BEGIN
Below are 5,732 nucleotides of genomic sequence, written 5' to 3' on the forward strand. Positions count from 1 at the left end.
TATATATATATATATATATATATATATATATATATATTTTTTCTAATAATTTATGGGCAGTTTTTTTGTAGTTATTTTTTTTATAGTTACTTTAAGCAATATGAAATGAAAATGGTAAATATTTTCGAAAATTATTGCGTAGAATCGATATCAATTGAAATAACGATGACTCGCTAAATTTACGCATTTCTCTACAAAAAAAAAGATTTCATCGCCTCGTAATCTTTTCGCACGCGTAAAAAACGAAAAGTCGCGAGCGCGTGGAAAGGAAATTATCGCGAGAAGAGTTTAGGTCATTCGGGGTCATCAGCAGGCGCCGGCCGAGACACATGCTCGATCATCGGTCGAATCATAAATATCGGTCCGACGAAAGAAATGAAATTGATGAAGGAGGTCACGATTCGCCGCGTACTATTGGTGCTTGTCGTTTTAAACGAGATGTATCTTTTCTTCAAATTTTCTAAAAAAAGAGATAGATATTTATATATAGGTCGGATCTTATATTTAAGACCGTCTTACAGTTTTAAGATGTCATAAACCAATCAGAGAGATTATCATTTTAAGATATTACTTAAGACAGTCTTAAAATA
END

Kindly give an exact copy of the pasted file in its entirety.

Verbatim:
Below are 5,732 nucleotides of genomic sequence, written 5' to 3' on the forward strand. Positions count from 1 at the left end.
TATATATATATATATATATATATATATATATATATATTTTTTCTAATAATTTATGGGCAGTTTTTTTGTAGTTATTTTTTTTATAGTTACTTTAAGCAATATGAAATGAAAATGGTAAATATTTTCGAAAATTATTGCGTAGAATCGATATCAATTGAAATAACGATGACTCGCTAAATTTACGCATTTCTCTACAAAAAAAAAGATTTCATCGCCTCGTAATCTTTTCGCACGCGTAAAAAACGAAAAGTCGCGAGCGCGTGGAAAGGAAATTATCGCGAGAAGAGTTTAGGTCATTCGGGGTCATCAGCAGGCGCCGGCCGAGACACATGCTCGATCATCGGTCGAATCATAAATATCGGTCCGACGAAAGAAATGAAATTGATGAAGGAGGTCACGATTCGCCGCGTACTATTGGTGCTTGTCGTTTTAAACGAGATGTATCTTTTCTTCAAATTTTCTAAAAAAAGAGATAGATATTTATATATAGGTCGGATCTTATATTTAAGACCGTCTTACAGTTTTAAGATGTCATAAACCAATCAGAGAGATTATCATTTTAAGATATTACTTAAGACAGTCTTAAAATA